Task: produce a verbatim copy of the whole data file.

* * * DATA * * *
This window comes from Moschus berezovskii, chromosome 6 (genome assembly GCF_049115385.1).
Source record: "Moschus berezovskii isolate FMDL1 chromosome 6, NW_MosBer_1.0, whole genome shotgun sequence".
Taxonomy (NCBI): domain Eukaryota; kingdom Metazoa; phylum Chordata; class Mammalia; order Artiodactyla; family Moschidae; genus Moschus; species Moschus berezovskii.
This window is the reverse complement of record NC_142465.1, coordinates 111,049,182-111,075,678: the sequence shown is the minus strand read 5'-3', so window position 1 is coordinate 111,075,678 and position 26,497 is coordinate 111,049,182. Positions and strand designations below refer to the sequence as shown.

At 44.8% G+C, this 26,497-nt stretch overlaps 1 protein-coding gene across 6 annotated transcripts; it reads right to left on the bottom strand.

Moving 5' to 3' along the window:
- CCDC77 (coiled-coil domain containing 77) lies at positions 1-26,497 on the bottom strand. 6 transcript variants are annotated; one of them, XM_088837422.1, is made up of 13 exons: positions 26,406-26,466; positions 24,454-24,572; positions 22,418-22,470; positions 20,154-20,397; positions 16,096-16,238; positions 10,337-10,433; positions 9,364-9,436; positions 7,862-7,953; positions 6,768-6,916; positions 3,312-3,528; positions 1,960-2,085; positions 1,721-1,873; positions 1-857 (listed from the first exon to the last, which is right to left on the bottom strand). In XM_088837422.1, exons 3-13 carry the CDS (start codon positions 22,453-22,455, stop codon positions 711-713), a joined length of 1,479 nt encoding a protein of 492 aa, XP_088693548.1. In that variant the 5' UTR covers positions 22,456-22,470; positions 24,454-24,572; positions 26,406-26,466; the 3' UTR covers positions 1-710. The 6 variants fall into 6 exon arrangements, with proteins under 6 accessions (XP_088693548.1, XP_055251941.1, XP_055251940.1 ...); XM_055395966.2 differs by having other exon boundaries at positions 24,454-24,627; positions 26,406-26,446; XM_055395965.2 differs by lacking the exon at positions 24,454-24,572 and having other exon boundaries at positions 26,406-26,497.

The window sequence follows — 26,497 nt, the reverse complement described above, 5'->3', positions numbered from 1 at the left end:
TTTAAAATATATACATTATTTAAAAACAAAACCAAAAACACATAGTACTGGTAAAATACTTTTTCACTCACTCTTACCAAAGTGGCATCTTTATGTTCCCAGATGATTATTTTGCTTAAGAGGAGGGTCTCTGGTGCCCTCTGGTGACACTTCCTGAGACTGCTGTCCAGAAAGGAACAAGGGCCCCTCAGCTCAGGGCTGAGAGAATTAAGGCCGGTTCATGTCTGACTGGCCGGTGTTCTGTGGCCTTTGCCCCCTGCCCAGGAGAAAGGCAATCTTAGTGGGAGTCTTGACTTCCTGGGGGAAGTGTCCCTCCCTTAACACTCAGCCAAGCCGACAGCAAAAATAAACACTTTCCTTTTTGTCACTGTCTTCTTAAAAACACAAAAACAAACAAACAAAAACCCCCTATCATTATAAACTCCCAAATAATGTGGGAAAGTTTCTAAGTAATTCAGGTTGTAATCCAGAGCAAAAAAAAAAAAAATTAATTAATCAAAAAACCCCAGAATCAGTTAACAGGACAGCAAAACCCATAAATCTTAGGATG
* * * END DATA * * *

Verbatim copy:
This window comes from Moschus berezovskii, chromosome 6 (genome assembly GCF_049115385.1).
Source record: "Moschus berezovskii isolate FMDL1 chromosome 6, NW_MosBer_1.0, whole genome shotgun sequence".
Taxonomy (NCBI): domain Eukaryota; kingdom Metazoa; phylum Chordata; class Mammalia; order Artiodactyla; family Moschidae; genus Moschus; species Moschus berezovskii.
This window is the reverse complement of record NC_142465.1, coordinates 111,049,182-111,075,678: the sequence shown is the minus strand read 5'-3', so window position 1 is coordinate 111,075,678 and position 26,497 is coordinate 111,049,182. Positions and strand designations below refer to the sequence as shown.

At 44.8% G+C, this 26,497-nt stretch overlaps 1 protein-coding gene across 6 annotated transcripts; it reads right to left on the bottom strand.

Moving 5' to 3' along the window:
- CCDC77 (coiled-coil domain containing 77) lies at positions 1-26,497 on the bottom strand. 6 transcript variants are annotated; one of them, XM_088837422.1, is made up of 13 exons: positions 26,406-26,466; positions 24,454-24,572; positions 22,418-22,470; positions 20,154-20,397; positions 16,096-16,238; positions 10,337-10,433; positions 9,364-9,436; positions 7,862-7,953; positions 6,768-6,916; positions 3,312-3,528; positions 1,960-2,085; positions 1,721-1,873; positions 1-857 (listed from the first exon to the last, which is right to left on the bottom strand). In XM_088837422.1, exons 3-13 carry the CDS (start codon positions 22,453-22,455, stop codon positions 711-713), a joined length of 1,479 nt encoding a protein of 492 aa, XP_088693548.1. In that variant the 5' UTR covers positions 22,456-22,470; positions 24,454-24,572; positions 26,406-26,466; the 3' UTR covers positions 1-710. The 6 variants fall into 6 exon arrangements, with proteins under 6 accessions (XP_088693548.1, XP_055251941.1, XP_055251940.1 ...); XM_055395966.2 differs by having other exon boundaries at positions 24,454-24,627; positions 26,406-26,446; XM_055395965.2 differs by lacking the exon at positions 24,454-24,572 and having other exon boundaries at positions 26,406-26,497.

The window sequence follows — 26,497 nt, the reverse complement described above, 5'->3', positions numbered from 1 at the left end:
TTTAAAATATATACATTATTTAAAAACAAAACCAAAAACACATAGTACTGGTAAAATACTTTTTCACTCACTCTTACCAAAGTGGCATCTTTATGTTCCCAGATGATTATTTTGCTTAAGAGGAGGGTCTCTGGTGCCCTCTGGTGACACTTCCTGAGACTGCTGTCCAGAAAGGAACAAGGGCCCCTCAGCTCAGGGCTGAGAGAATTAAGGCCGGTTCATGTCTGACTGGCCGGTGTTCTGTGGCCTTTGCCCCCTGCCCAGGAGAAAGGCAATCTTAGTGGGAGTCTTGACTTCCTGGGGGAAGTGTCCCTCCCTTAACACTCAGCCAAGCCGACAGCAAAAATAAACACTTTCCTTTTTGTCACTGTCTTCTTAAAAACACAAAAACAAACAAACAAAAACCCCCTATCATTATAAACTCCCAAATAATGTGGGAAAGTTTCTAAGTAATTCAGGTTGTAATCCAGAGCAAAAAAAAAAAAAATTAATTAATCAAAAAACCCCAGAATCAGTTAACAGGACAGCAAAACCCATAAATCTTAGGATG